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Non linear
  • Writer's pictureShubhra

Why did the chicken cross the road?

Last May, I travelled out of Southasia for the first time. I went to the UK, to Birmingham, London, and Llandudno, a small town in Wales. The first evening out in Birmingham with my sister and brother-in-law, we were crossing the road to go buy some supplies for the house, and they pressed a button to indicate they wanted to cross the road. I stayed fixated on this road-crossing-push-a-button situation. I couldn’t entirely put my trust in it. In India, crossing the road is a dodge for your life situation, for me. And there I didn’t have to be extra brave or nearly die. I am not a confident road crosser!


I did get into an accident once when I was maybe about 8 or 9, I was waiting to cross the street with my mother but I was upset with her, so I shook off her hand and ran. A scooter slowed down but still hit me. I was unharmed. It was probably this that made me extra fearful of roads, I don’t know. I’ve always been a little terrified of life.


I read about road safety rules around the time of this incident in a school textbook. The rules were: Look left, look right, look left again and if it’s clear, then cross the road; and that zebra crossings were meant to be used to cross busy streets. I firmly believed everything I read and was taught. In real life, I would usually go from school to the school bus, and then to my house in a cantonment part of the city. These were small cities and towns in the 90s. There wasn’t much traffic generally. They were quiet, with little traffic.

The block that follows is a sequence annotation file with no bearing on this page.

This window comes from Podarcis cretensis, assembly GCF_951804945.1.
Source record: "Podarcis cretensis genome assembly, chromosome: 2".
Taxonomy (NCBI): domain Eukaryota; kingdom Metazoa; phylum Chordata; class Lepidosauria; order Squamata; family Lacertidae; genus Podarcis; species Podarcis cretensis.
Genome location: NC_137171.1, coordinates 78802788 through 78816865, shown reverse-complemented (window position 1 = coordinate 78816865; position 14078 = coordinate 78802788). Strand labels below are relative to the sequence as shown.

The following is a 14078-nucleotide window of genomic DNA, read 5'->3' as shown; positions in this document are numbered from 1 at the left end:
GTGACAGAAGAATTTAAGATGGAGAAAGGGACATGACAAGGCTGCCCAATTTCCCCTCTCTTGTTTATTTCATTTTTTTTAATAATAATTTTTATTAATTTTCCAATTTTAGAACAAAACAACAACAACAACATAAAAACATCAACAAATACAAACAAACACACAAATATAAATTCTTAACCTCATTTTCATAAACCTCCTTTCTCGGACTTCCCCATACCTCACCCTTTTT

At age 10, my parents moved to a small town in Madhya Pradesh called Mhow, nearby was the bigger city of Indore. Liberalisation had happened some years ago, and my sister wanted a pair of Levis jeans, a preposterous idea according to my parents but we went shopping in the big city anyway. And what I remember besides my sisters’ fashion choices and the gnawing feeling of being a have-not, who only got hand-me-downs, was looking at a street mad with traffic and then the realisation that we were going to cross this mad street. It felt like death. My parents held my hand and walked across I suppose, I remember feeling scared. This was nothing like I had been taught.  


Crossing roads was among my least favourite things to do. I hated being in a busy street alone because it really felt hopeless. In college, in Delhi, I once fought with a friend, and marched on alone, and then froze in the middle of the road, paralysed by fear, but with folded hands. The cars stopped, that’s how terrified I must have looked. Our fight ended instantly because she said people in the cars were laughing, as was she. I'm known to make people laugh with my eccentricities.


I would sometimes get really late for class because I just couldn’t cross the road alone. I’d wait for someone else to show up and then follow their lead. When subways and footover bridges started being made, I was quite relieved. 


So then, there I was in the developed world, the first world, the white -western world, the imperial-colonial world, and I could push a button and the light would turn red and the cars would stop and all for my little pedestrian self. A lifetime of learning to ignore a fear and suddenly I didn’t have to run across quickly to save my life and cross the road but I could respectfully walk on and the cars would wait for me. This was a shocking turn of events, unexpected and unbelievable. I couldn’t entirely put my trust in it. 




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